If you ’ve ben around the audio hob y for awhile , you ’ll know that electrostatic transducers have a justified reputation for midrange and high -frequenc y purit y. While cruising over the north Atlantic in an Airbus A340, listening to Ivo Janssen’s excellent piano renditions of the Bach preludes and fugues, I’m trying to sort out whether Stax’s miniature SR-001 electrostatic headphones’ pure sound is enough to make them the answer—the ideal in-flight headphone during this iPod era.
Right on script, the clarity and lack of grain of the SR-001s put most headphones, portable or not, to shame. The impressive thing about the SR-001s is that they deliver a great sense of transparency without sounding edgy or harsh.
Unfortunately, purity is not the only requirement for mobile headphones. The problem with the SR-001s, at least in my ears, is that they aren’t just on the light side at low frequencies—they’re positively anemic. The bit about “in my ears” is important because the SR-001s, despite having a headband, are really an in-ear design, somewhat like the Etymotic and Shure ’phones. That means that they rely on
some kind of a seal between the ’phone and your ear to provide both isolation and solid bass. I’m not sure if I simply couldn’t get the seal right or if the Stax design is just plain bass-shy, but in any event, I couldn’t get them to sound balanced on Janssen’s piano or, for example, on Los Lobos’ Kiko. As they say, your results may differ, and if you value treble purity highly, the Stax are worth a look.
Switching to the latest Bose Quietcomfort 2 noise-canceling headphones on this same flight was a revelation. If you’re old enough to remember the golden era of electrostatic speakers, you may also remember the near-universal audiophile revulsion at the mention of all things Bose. The Bose stereotype is: big one-note bass, depressed midrange, and grainy highs.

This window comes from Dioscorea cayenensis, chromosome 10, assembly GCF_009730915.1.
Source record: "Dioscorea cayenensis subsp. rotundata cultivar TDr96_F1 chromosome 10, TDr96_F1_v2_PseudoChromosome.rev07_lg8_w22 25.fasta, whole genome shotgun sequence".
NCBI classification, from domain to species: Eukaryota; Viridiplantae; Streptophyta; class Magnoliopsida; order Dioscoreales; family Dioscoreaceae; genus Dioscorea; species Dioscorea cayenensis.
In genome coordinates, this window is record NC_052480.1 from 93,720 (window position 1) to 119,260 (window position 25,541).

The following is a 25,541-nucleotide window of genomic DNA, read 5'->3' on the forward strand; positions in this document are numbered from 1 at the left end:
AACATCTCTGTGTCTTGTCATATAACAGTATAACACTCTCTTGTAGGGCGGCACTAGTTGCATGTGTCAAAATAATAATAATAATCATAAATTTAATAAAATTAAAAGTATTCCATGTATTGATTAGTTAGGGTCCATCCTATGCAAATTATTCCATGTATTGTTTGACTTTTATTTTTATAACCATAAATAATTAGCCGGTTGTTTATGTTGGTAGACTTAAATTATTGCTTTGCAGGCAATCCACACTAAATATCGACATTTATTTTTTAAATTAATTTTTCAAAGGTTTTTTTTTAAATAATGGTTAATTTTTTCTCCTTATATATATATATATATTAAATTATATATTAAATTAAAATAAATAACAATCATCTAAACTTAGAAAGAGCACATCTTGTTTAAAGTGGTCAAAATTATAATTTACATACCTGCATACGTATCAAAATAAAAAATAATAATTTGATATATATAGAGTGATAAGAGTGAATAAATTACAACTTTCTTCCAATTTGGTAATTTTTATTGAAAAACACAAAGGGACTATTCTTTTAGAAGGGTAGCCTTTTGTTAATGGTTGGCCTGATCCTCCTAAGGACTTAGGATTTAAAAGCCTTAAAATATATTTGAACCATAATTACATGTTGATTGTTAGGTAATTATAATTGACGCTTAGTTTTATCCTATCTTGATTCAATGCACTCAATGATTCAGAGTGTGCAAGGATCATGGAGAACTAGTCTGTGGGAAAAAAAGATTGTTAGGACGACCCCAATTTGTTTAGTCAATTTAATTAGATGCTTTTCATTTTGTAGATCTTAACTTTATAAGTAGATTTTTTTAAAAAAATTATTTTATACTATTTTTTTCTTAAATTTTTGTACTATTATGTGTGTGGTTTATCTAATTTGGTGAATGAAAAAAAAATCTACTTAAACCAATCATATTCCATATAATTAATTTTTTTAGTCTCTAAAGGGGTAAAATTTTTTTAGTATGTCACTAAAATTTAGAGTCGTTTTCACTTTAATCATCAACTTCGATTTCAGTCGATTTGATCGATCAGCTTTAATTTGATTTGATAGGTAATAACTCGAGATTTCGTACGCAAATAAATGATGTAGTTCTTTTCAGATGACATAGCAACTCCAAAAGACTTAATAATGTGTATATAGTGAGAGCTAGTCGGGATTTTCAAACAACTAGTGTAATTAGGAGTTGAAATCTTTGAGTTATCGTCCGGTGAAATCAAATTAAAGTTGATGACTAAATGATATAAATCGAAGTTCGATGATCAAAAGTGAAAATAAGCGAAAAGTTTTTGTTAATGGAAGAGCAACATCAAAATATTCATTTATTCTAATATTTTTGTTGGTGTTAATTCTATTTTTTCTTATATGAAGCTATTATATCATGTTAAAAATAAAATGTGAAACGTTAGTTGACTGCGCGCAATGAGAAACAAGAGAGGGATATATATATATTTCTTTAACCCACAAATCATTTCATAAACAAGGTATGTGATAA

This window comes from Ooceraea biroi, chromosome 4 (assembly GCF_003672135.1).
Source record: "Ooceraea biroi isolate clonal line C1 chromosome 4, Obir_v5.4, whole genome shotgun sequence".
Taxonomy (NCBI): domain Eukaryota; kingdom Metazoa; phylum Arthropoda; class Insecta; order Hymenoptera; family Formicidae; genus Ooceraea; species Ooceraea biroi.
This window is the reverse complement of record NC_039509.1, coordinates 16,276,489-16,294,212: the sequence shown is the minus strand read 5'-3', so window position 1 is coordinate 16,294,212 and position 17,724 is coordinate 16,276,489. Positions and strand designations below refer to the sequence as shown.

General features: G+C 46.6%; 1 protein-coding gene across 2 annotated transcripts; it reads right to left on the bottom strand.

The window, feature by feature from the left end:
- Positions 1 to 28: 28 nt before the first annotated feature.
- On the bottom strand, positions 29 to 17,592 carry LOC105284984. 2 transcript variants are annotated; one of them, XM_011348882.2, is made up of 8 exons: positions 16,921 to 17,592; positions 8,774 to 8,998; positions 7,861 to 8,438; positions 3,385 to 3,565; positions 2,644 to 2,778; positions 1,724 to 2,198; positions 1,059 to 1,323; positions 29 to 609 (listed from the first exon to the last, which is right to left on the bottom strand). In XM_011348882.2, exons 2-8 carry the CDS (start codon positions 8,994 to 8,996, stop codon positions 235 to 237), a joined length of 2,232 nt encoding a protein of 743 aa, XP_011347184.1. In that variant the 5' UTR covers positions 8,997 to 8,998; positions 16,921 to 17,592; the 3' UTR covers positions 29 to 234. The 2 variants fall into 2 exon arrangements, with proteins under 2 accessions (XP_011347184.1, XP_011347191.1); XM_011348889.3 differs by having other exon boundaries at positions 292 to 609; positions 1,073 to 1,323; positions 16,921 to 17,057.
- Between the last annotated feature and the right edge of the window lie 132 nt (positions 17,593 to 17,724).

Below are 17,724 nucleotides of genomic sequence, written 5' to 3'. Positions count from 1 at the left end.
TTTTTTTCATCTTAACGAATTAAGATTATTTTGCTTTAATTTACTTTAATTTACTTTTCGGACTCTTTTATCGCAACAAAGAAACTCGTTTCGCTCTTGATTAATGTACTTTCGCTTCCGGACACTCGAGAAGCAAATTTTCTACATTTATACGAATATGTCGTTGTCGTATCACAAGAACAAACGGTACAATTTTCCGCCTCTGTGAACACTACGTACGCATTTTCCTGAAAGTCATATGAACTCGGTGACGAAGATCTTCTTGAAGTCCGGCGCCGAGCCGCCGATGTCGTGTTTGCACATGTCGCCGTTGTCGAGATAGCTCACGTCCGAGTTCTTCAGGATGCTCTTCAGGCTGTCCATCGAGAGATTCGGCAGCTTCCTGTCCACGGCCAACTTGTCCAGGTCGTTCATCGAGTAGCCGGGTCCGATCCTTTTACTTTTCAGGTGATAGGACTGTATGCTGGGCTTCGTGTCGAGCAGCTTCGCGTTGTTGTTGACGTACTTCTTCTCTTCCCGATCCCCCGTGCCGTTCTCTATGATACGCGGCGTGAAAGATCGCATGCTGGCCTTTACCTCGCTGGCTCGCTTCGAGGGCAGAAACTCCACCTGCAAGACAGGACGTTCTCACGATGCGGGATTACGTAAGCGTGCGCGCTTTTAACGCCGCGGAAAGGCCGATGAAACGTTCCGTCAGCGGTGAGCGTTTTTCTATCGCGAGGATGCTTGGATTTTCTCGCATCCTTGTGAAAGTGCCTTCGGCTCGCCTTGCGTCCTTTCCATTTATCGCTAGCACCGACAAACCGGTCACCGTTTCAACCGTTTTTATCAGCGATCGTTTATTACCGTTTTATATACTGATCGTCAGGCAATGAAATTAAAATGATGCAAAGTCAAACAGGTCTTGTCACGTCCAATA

I guess stereotypes were made to be broken, because the Bose headphones are better than that. Much better, in fact. You still get traces of the Bose personality, in the form of strong bass and less than perfectly smooth high frequencies. But the overall octave-to-octave balance of the Quietcomfort ’phones is quite good, and transparency is pretty high. I would rate them on a par in pure musicality with some of the better Sennheisers, though they aren’t quite as dynamic and involving as the Grado designs. But none of those designs has noise cancellation, which I would rate as a must when in transit.
I also noticed that the Bose deviates from neutrality in a way that helps, psychoacoustically, in the air. When traveling, you have excess low-frequency noise. The noise-canceling feature helps, but having the low frequencies on the warm side of neutral works better than the opposite approach. And my personal feeling is that the electronic noise canceling used in the Bose design will work for anyone, whereas the mechanical seal used by Stax or Etymotic varies from person to person. When you add it all up, I’d say that the Bose headphones, despite their somewhat cumbersome size, are among the top all-around travel-headphone choices right now. TAS